At the most recent American Academy of Religion meeting in Atlanta, I was appreciative of the NAASR program that asked its participants to think through the place of “theory” in the academic study of religion. You can see the program overview and description here. The NAASR discussion now seems even more relevant in light of the 2016 AAR theme: “Revolutionary Love.” Russell McCutcheon recently wrote a blog post responding to it, wherein he suggested “those members of the AAR, such as myself, who understand the academic study of religion to be something entirely apart from being faithful in the world (whatever that may mean), will surely hesitate, or even balk, when reading this theme.” Continue reading “Love in a Time of Scholarship”
“Look! . . . Up in the sky. . . . It’s a bird. . . . It’s a plane. . . . No, it’s Superman!” When someone points out something in the distance, like an object flying through the sky, it can be hard to recognize just what it is. We attempt to name it, place it in a clear category, but sometimes our categories don’t fit, especially when working with complex societies, and the category that we attempt to force it into often influences what we actually see.
Arkotong Longkumer, in Reform, Identity and Narrative of Belonging (a 2010 book on the Heraka movement in northeast India), analyzes an intriguing community and movement that engaged politics, economics, social change, ritual shifts, and ethnicity, to name a few areas of interest. The context of the movement was the increasing imposition of British rule in the region in the early twentieth century, including the British encouragement of immigration to the area that disrupted the traditional migration cycle and the agricultural system that required it. The simultaneous opportunity for education and government jobs combined with the necessity of alternative forms of labor in the wake of declining agricultural production. All of this required a revision in ritual practices and social restrictions to reduce the expense of animal sacrifices and the limitations on mobility and individual independence from the community, as they adapted to the changing environment. The contexts also fostered interest in uniting different groups politically in opposition to, at times, the British and other communities. In fact, the image above of one of the leaders is entitled “Indian Freedom Fighter”. Continue reading “Freedom Fighter or Prophet”
For a new Culture on the Edge series “You Are What You Read” we’re asking each member to answer a series of questions about books—either academic or non-academic—that have been important or influential on us.
2. Name one of your favorite theory books.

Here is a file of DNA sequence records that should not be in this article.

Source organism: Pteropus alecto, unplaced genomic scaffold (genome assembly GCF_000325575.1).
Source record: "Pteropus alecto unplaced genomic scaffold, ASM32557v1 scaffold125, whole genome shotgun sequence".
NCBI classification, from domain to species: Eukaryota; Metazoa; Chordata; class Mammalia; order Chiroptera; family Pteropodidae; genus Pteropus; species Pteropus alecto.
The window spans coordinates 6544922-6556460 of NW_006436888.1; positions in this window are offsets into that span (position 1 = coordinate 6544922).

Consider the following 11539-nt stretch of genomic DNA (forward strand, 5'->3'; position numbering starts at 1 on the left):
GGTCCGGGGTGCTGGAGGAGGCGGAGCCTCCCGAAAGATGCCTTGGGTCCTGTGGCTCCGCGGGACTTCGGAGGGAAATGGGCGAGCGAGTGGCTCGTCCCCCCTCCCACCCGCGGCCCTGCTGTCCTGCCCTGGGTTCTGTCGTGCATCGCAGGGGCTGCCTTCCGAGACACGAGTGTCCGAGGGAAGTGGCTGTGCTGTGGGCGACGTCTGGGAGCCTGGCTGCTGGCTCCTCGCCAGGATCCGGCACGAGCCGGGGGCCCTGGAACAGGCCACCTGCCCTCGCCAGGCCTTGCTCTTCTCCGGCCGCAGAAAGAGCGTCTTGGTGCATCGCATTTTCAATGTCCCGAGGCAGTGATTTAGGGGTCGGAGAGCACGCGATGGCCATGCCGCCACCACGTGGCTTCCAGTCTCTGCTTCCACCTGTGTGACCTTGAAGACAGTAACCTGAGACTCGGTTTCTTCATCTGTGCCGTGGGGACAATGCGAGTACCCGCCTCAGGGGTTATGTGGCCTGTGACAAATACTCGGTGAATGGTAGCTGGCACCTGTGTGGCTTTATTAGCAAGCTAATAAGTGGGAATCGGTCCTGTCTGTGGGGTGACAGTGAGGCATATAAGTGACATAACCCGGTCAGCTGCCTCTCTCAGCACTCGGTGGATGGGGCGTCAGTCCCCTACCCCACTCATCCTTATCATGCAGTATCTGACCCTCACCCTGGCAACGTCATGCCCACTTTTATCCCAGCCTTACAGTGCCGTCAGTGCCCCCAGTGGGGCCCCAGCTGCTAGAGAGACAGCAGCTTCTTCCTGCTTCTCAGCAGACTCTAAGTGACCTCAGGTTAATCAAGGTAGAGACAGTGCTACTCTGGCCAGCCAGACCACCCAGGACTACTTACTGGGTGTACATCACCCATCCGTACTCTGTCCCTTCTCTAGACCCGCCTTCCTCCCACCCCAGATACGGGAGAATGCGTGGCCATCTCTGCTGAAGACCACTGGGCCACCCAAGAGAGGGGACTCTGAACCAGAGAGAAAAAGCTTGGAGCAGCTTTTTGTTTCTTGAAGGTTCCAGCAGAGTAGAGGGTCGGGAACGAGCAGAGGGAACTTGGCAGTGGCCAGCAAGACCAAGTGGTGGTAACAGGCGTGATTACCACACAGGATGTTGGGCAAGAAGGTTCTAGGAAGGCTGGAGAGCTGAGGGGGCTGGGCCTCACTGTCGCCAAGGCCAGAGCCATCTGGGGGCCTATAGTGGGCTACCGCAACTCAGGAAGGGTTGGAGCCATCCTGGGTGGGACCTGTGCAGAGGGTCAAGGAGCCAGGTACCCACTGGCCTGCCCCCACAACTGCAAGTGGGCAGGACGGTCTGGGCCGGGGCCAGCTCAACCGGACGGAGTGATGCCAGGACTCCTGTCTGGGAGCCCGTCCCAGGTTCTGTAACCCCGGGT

Bruce Lincoln, Holy Terrors: Thinking About Religion After 9/11 (Chicago: University of Chicago Press, 2003)
This is one of my favorite theory books because of its approach toward and definition of religion. The definition, which has four parts, revolves around the first component: the foundation of religion, Lincoln asserts, is discourse. What makes religious discourse different from other types of discourse is that it appeals to a transcendent source (the most familiar version of which is “God”), which subsequently sets that claim beyond effective human critique significantly increasing the political weight of such claims. The other three components (practices, communities, and institutions) come to life only insomuch as they are socio-structural manifestations of that discourse. Continue reading “You Are What You Read, with Leslie Dorrough Smith (Part 2)”
“On the Spot” backs members of Culture on the Edge into a corner to talk about their backgrounds, their ongoing work, and what might be gained by an alternative understanding of how identity works.
Q: Russell, what types of theoretical and methodological shifts have your work taken throughout the years as it pertains to the category of religion?
A: Much as our initiative, here at Culture on the Edge, makes apparent, I think that it’s tougher work to read an author in his or her historical setting and thus far easier to generalize across what are in fact discrete, situationally-specific works that each engaged discrete issues. I say this in answer to your question because—at least judging from my own point of view, with regard to how I see my own work—I think that my early work is far different from what I’ve been doing these past few years. Continue reading “On the Spot with Russell McCutcheon”